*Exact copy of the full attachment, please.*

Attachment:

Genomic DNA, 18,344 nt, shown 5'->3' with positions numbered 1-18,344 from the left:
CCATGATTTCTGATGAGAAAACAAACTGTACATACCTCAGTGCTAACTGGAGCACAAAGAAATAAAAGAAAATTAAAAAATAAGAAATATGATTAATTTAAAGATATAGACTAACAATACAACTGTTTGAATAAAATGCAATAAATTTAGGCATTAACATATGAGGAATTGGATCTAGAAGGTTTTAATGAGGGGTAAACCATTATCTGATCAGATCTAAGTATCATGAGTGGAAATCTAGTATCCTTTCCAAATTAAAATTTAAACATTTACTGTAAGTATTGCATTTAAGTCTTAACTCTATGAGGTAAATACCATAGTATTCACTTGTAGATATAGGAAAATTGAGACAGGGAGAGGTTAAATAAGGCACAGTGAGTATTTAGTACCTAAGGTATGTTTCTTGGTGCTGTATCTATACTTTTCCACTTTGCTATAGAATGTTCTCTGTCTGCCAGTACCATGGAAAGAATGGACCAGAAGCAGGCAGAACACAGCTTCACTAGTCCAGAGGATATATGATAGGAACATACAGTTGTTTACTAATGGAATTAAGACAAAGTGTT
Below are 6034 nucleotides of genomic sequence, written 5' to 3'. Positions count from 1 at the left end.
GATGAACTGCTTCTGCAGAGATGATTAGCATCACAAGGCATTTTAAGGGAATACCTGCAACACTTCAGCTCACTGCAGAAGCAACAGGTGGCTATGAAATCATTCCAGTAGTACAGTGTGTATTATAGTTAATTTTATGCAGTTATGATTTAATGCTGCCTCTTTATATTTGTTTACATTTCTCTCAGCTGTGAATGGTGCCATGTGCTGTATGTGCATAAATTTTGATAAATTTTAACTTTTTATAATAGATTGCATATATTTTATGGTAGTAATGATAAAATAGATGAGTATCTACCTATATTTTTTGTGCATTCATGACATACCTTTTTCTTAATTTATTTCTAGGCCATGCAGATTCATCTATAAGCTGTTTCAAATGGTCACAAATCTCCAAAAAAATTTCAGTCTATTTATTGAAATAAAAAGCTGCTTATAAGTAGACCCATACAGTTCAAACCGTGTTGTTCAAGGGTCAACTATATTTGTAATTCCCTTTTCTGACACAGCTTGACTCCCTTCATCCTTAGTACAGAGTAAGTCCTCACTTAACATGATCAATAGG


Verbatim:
Genomic DNA, 18,344 nt, shown 5'->3' with positions numbered 1-18,344 from the left:
CCATGATTTCTGATGAGAAAACAAACTGTACATACCTCAGTGCTAACTGGAGCACAAAGAAATAAAAGAAAATTAAAAAATAAGAAATATGATTAATTTAAAGATATAGACTAACAATACAACTGTTTGAATAAAATGCAATAAATTTAGGCATTAACATATGAGGAATTGGATCTAGAAGGTTTTAATGAGGGGTAAACCATTATCTGATCAGATCTAAGTATCATGAGTGGAAATCTAGTATCCTTTCCAAATTAAAATTTAAACATTTACTGTAAGTATTGCATTTAAGTCTTAACTCTATGAGGTAAATACCATAGTATTCACTTGTAGATATAGGAAAATTGAGACAGGGAGAGGTTAAATAAGGCACAGTGAGTATTTAGTACCTAAGGTATGTTTCTTGGTGCTGTATCTATACTTTTCCACTTTGCTATAGAATGTTCTCTGTCTGCCAGTACCATGGAAAGAATGGACCAGAAGCAGGCAGAACACAGCTTCACTAGTCCAGAGGATATATGATAGGAACATACAGTTGTTTACTAATGGAATTAAGACAAAGTGTT
Below are 6034 nucleotides of genomic sequence, written 5' to 3'. Positions count from 1 at the left end.
GATGAACTGCTTCTGCAGAGATGATTAGCATCACAAGGCATTTTAAGGGAATACCTGCAACACTTCAGCTCACTGCAGAAGCAACAGGTGGCTATGAAATCATTCCAGTAGTACAGTGTGTATTATAGTTAATTTTATGCAGTTATGATTTAATGCTGCCTCTTTATATTTGTTTACATTTCTCTCAGCTGTGAATGGTGCCATGTGCTGTATGTGCATAAATTTTGATAAATTTTAACTTTTTATAATAGATTGCATATATTTTATGGTAGTAATGATAAAATAGATGAGTATCTACCTATATTTTTTGTGCATTCATGACATACCTTTTTCTTAATTTATTTCTAGGCCATGCAGATTCATCTATAAGCTGTTTCAAATGGTCACAAATCTCCAAAAAAATTTCAGTCTATTTATTGAAATAAAAAGCTGCTTATAAGTAGACCCATACAGTTCAAACCGTGTTGTTCAAGGGTCAACTATATTTGTAATTCCCTTTTCTGACACAGCTTGACTCCCTTCATCCTTAGTACAGAGTAAGTCCTCACTTAACATGATCAATAGG